Wednesday, October 18, 2006

18th Birthday

In the UK, the milestone for birthdays used to be twenty-one like it is in NZ and most other places. Then, the voting age was reduced to eighteen and this caused a lot of confusion. My parents gave me a choice of having an 18th birthday party or one for my 21st. I chose to have a 21st because the idea of eighteen being the new landmark was new and it didn't feel right yet. Nowadays, there is still a hangover from 21st birthdays being special and this is where the confusion comes in. A lot of young people end up having big birthday bashes when they are eighteen and again, when they are twenty-one. They get two for the price of one and that doesn't seem fair!
There is a campaign in Britain for the voting age and age of consent etc. to be reduced further to sixteen years of age. Supporters of the campaign argue that young people mature more quickly now. This may or may not be true, but I'm thinking about the confusion this would cause if it becomes law. Then, the kids would have three choices to pick from! Would they have a big celebration for their 16th birthday, 18th birthday or 21st? I suspect parents would be shelling out for all three and it will cost them a fortune. Fortunately, my two children are both over twenty-one now. They had parties for their 18th, which were more than the average celebration but the big bashes were reserved for their 21st birthdays.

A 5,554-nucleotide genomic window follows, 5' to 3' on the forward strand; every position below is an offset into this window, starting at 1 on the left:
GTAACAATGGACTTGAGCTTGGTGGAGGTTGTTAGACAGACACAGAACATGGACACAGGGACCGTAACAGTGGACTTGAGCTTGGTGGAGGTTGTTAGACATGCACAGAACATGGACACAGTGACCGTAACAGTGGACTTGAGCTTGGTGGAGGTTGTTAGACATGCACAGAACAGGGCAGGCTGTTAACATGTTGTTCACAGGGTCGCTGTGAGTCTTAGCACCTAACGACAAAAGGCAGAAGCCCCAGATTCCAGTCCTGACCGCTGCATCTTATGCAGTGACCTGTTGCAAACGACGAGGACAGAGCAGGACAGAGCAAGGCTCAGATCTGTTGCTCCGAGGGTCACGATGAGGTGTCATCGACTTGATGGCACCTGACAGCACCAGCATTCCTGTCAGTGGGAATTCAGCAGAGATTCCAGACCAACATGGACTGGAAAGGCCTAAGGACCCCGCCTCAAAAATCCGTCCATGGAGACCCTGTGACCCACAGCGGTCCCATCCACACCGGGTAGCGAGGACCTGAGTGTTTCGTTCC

We had a bit of a problem when it came to booking a venue for our kid's 18th birthday. None of the pubs or clubs wanted an 18th celebration on their premises, and we ended up throwing the parties at home. Eighteen is the legal age for drinking in the UK and the managers didn't want eighteen year olds who would bring lots of under age friends with them. They were worried about losing their license and I can understand their predicament. Under age drinking is a big problem in the UK.
Whatever age people might consider to be the age of maturity, an 18th birthday is pretty special. In the UK, an 18th birthday means you can vote in elections and drink alcohol, although I suspect that the vast majority of teenagers do not wait until their legal age! The next level of minimum wage kicks in and you can serve on a jury. All this and a party too!